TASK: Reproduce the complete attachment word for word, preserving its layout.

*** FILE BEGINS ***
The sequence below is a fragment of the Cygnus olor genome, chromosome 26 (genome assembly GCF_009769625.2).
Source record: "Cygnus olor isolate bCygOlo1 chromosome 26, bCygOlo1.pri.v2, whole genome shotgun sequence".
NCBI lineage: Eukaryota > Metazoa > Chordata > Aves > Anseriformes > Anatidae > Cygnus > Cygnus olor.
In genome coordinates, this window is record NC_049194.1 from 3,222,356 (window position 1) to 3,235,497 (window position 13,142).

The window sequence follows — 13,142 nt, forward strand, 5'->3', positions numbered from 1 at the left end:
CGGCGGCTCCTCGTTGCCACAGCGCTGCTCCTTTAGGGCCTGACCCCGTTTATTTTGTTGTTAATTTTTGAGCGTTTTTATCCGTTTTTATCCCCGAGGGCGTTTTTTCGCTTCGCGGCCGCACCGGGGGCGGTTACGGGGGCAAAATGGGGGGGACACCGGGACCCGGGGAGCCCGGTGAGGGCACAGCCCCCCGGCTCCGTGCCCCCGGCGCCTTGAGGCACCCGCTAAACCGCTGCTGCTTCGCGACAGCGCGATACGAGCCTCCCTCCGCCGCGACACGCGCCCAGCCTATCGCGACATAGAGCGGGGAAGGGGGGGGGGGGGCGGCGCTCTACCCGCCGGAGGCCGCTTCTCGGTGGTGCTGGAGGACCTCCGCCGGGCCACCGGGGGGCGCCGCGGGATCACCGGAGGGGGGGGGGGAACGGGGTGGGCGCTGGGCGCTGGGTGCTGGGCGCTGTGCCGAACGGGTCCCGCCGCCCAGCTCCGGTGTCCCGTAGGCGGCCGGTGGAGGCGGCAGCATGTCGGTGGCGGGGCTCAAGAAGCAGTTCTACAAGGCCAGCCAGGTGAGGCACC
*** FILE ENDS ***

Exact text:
The sequence below is a fragment of the Cygnus olor genome, chromosome 26 (genome assembly GCF_009769625.2).
Source record: "Cygnus olor isolate bCygOlo1 chromosome 26, bCygOlo1.pri.v2, whole genome shotgun sequence".
NCBI lineage: Eukaryota > Metazoa > Chordata > Aves > Anseriformes > Anatidae > Cygnus > Cygnus olor.
In genome coordinates, this window is record NC_049194.1 from 3,222,356 (window position 1) to 3,235,497 (window position 13,142).

The window sequence follows — 13,142 nt, forward strand, 5'->3', positions numbered from 1 at the left end:
CGGCGGCTCCTCGTTGCCACAGCGCTGCTCCTTTAGGGCCTGACCCCGTTTATTTTGTTGTTAATTTTTGAGCGTTTTTATCCGTTTTTATCCCCGAGGGCGTTTTTTCGCTTCGCGGCCGCACCGGGGGCGGTTACGGGGGCAAAATGGGGGGGACACCGGGACCCGGGGAGCCCGGTGAGGGCACAGCCCCCCGGCTCCGTGCCCCCGGCGCCTTGAGGCACCCGCTAAACCGCTGCTGCTTCGCGACAGCGCGATACGAGCCTCCCTCCGCCGCGACACGCGCCCAGCCTATCGCGACATAGAGCGGGGAAGGGGGGGGGGGGGCGGCGCTCTACCCGCCGGAGGCCGCTTCTCGGTGGTGCTGGAGGACCTCCGCCGGGCCACCGGGGGGCGCCGCGGGATCACCGGAGGGGGGGGGGGAACGGGGTGGGCGCTGGGCGCTGGGTGCTGGGCGCTGTGCCGAACGGGTCCCGCCGCCCAGCTCCGGTGTCCCGTAGGCGGCCGGTGGAGGCGGCAGCATGTCGGTGGCGGGGCTCAAGAAGCAGTTCTACAAGGCCAGCCAGGTGAGGCACC